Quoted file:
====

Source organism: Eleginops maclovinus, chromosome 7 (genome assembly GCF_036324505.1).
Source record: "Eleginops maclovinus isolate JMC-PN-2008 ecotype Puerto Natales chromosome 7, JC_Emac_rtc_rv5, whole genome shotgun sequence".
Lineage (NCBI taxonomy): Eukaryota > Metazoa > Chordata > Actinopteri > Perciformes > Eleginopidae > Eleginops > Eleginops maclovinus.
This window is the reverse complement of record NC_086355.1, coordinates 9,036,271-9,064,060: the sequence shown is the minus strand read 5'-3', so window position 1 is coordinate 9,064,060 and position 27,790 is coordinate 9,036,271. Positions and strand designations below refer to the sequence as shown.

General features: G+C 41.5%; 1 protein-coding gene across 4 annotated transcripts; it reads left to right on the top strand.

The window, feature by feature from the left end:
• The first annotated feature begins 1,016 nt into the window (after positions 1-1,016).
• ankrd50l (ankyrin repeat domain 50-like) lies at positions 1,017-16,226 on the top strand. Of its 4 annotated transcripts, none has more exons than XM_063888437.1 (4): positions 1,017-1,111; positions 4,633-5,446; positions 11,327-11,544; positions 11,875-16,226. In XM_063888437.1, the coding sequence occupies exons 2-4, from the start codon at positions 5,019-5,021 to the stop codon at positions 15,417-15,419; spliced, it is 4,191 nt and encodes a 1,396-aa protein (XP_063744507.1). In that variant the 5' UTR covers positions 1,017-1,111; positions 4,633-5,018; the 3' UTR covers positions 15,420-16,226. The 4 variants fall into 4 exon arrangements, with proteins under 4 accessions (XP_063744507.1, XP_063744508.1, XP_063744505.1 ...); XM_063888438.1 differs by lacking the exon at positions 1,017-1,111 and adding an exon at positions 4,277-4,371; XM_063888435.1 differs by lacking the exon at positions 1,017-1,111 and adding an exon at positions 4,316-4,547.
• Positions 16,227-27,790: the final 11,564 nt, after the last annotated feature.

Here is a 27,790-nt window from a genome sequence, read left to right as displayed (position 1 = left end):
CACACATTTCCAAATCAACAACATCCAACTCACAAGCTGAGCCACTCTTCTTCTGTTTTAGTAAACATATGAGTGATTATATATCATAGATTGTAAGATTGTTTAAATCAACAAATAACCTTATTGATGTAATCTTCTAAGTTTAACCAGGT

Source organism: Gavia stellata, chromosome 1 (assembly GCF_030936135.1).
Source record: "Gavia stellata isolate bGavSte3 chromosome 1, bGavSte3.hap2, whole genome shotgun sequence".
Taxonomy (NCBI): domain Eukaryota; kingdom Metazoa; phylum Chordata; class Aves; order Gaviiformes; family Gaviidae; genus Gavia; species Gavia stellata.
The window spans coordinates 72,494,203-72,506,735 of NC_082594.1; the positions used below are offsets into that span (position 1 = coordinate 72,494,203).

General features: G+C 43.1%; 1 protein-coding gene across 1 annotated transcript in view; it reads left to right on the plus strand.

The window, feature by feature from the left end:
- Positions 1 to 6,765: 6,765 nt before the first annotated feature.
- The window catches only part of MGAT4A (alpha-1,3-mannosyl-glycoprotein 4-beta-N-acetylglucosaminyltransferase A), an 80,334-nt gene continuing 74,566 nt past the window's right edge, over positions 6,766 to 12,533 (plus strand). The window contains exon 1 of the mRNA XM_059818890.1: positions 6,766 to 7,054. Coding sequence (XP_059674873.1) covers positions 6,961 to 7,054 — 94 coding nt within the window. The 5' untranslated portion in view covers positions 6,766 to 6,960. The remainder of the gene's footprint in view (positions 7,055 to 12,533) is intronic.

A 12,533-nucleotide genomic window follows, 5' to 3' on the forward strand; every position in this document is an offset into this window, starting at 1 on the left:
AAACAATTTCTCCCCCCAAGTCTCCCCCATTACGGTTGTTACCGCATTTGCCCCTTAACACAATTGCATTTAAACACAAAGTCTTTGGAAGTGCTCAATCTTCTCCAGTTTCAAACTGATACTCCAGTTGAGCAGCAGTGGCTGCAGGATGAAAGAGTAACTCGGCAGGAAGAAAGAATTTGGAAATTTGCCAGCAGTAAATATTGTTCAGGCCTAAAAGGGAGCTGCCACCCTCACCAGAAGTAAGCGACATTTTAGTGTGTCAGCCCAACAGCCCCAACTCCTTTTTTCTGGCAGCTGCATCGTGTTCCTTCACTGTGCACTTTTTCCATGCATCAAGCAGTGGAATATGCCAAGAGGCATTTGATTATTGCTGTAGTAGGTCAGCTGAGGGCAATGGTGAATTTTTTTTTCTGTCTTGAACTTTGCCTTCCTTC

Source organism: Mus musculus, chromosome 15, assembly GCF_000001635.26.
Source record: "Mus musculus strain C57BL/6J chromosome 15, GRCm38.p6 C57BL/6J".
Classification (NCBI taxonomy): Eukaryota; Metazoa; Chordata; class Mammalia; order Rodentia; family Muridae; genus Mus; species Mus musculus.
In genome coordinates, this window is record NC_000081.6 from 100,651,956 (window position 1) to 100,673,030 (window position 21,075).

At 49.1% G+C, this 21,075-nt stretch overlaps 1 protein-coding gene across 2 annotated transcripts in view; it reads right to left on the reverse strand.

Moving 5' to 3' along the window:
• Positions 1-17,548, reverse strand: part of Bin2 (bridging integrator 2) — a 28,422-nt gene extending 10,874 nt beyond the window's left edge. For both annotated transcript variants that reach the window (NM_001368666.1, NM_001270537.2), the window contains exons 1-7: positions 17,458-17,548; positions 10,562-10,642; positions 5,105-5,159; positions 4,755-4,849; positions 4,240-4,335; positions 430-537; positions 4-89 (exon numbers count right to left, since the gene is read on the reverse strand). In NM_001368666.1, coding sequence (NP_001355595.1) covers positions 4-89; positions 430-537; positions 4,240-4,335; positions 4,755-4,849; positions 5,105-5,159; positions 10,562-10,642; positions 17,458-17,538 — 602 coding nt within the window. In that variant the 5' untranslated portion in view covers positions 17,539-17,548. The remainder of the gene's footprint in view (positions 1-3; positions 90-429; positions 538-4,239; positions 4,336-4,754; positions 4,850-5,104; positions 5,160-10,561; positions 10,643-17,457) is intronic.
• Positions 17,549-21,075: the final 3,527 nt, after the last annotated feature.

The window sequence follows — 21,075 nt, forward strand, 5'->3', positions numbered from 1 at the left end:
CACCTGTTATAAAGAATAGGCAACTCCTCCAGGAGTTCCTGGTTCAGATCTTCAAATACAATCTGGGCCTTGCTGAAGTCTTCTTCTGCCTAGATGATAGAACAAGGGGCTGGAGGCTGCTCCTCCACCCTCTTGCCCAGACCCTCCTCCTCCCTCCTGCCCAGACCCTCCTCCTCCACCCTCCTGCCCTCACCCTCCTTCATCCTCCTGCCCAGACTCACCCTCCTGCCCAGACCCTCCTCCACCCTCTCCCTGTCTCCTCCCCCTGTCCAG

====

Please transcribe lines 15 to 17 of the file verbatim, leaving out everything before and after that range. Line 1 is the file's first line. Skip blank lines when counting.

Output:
The window spans coordinates 72,494,203-72,506,735 of NC_082594.1; the positions used below are offsets into that span (position 1 = coordinate 72,494,203).

General features: G+C 43.1%; 1 protein-coding gene across 1 annotated transcript in view; it reads left to right on the plus strand.

The window, feature by feature from the left end: